First Person is a series of interviews with the first authors of a selection of papers published in Biology Open, helping early-career researchers promote themselves alongside their papers. Lelei Wen is first author on ‘Influence of maternal diet on offspring survivorship, growth, and reproduction in a sheetweb spider’, published in BiO. Lelei is a PhD student in the lab of Daiqin Li at Hubei University, Wuhan, China, investigating spider nutrition ecology.
What is your scientific background and the general focus of your lab?
General research interests of our lab lie in the fields of ecology, behaviour and evolution of animals, mostly in terrestrial arthropods, particularly spiders.
How would you explain the main findings of your paper to non-scientific family and friends?
Pregnant mother spiders that eat nutritious prey have healthy babies.
What are the potential implications of these results for your field of research?
We should consider the potential maternal effect when studying spider nutrition.
What has surprised you the most while conducting your research?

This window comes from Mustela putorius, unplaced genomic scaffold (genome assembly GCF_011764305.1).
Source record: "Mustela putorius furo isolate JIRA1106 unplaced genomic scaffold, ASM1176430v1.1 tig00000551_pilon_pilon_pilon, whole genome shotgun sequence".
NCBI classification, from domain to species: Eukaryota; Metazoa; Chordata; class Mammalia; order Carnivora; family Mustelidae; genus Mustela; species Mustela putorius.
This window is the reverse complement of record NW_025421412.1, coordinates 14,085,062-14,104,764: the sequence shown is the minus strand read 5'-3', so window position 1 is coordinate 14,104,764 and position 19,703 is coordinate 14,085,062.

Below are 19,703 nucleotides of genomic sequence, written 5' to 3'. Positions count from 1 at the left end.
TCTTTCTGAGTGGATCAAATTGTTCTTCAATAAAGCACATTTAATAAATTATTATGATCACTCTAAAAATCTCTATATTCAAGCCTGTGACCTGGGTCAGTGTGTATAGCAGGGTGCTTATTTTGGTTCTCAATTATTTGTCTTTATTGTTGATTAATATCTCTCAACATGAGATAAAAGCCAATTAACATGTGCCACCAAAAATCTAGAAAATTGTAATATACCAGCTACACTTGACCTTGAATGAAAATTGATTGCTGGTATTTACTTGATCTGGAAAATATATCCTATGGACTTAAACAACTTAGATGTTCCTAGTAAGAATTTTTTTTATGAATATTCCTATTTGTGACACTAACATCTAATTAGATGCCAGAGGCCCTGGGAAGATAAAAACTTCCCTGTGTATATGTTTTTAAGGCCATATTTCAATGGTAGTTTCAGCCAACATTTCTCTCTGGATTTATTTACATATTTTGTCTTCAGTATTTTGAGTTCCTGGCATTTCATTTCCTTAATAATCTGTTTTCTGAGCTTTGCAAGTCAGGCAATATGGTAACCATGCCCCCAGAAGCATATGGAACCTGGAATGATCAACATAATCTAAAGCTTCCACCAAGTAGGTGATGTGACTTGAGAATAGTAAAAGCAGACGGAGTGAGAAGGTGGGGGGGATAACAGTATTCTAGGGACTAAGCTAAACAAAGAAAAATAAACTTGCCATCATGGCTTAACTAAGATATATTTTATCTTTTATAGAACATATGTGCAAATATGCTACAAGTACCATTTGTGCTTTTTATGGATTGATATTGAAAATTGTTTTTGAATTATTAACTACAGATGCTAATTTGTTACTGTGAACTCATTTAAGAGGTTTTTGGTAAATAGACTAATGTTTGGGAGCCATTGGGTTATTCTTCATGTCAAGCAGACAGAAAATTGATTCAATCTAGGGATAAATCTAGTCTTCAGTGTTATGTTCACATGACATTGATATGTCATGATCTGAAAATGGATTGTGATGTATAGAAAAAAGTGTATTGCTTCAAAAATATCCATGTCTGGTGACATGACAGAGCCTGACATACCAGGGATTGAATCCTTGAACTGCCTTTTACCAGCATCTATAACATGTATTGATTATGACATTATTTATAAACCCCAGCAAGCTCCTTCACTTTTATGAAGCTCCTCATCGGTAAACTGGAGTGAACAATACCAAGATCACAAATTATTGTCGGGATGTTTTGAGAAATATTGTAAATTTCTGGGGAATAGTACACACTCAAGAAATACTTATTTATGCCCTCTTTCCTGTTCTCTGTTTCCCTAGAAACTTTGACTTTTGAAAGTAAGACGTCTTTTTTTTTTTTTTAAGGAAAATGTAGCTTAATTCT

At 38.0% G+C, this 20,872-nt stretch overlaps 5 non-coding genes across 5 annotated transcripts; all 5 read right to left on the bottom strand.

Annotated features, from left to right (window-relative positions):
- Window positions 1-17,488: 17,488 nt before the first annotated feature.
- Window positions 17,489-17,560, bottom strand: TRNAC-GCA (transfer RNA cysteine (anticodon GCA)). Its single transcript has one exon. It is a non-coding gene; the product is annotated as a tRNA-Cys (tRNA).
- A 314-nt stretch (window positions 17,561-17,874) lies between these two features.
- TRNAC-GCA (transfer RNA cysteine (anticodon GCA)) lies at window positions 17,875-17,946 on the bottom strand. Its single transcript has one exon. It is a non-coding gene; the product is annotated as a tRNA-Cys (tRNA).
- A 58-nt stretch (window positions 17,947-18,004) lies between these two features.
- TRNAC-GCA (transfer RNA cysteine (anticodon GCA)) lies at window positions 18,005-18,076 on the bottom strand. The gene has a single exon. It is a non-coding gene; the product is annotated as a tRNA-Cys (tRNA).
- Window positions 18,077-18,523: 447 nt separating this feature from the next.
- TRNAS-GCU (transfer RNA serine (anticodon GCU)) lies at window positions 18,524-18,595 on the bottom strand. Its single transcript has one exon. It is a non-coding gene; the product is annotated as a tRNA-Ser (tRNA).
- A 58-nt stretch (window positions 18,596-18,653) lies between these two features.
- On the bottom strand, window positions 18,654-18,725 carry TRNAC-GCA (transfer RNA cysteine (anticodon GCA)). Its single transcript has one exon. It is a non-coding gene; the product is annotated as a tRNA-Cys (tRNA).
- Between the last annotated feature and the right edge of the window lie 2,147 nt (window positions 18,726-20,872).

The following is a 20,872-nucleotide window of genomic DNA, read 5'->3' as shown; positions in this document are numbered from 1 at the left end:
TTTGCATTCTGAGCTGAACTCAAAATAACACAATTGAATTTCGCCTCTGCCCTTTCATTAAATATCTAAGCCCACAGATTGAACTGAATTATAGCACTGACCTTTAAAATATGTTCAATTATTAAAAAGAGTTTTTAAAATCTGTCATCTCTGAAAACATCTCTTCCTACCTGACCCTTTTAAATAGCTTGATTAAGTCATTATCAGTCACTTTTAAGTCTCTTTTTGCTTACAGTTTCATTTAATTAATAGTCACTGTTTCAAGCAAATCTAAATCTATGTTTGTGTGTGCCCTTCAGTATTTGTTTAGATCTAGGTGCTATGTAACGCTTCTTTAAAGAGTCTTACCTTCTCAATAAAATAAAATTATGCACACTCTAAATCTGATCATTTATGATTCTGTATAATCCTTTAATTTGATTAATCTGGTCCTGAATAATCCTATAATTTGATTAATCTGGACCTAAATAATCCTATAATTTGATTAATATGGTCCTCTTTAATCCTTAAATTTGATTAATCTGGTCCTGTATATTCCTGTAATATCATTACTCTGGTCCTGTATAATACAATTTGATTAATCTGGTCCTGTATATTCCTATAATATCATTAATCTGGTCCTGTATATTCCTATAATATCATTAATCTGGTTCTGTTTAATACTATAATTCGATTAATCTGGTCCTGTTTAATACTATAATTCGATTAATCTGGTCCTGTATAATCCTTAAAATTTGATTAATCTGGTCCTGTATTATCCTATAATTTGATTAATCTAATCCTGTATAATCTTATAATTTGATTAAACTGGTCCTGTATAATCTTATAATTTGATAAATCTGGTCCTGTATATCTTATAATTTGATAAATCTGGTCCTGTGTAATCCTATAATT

A single meal immediately before oviposition is sufficient to influence offspring survival, growth, and daughters' reproduction in the sheetweb spider Hylyphantes graminicola.
What, in your opinion, are some of the greatest achievements in your field and how has this influenced your research?
Mayntz and Toft (2001) was the first to culture fruit flies on normal medium supplemented with various nutrients (e.g. amino acids and fatty acids). This and subsequent studies demonstrated that altering the macronutrient content of the medium on which larval fruit flies develop induces changes in the macronutrient contents of the adult flies. These changes then influence the survival, growth and reproduction of spiders that feed on the adult flies. We followed their method to study on how macronutrients or micronutrients affect spider performance.
What's next for you?
I am trying to explain why spiders usually have moulting problems when fed in the lab.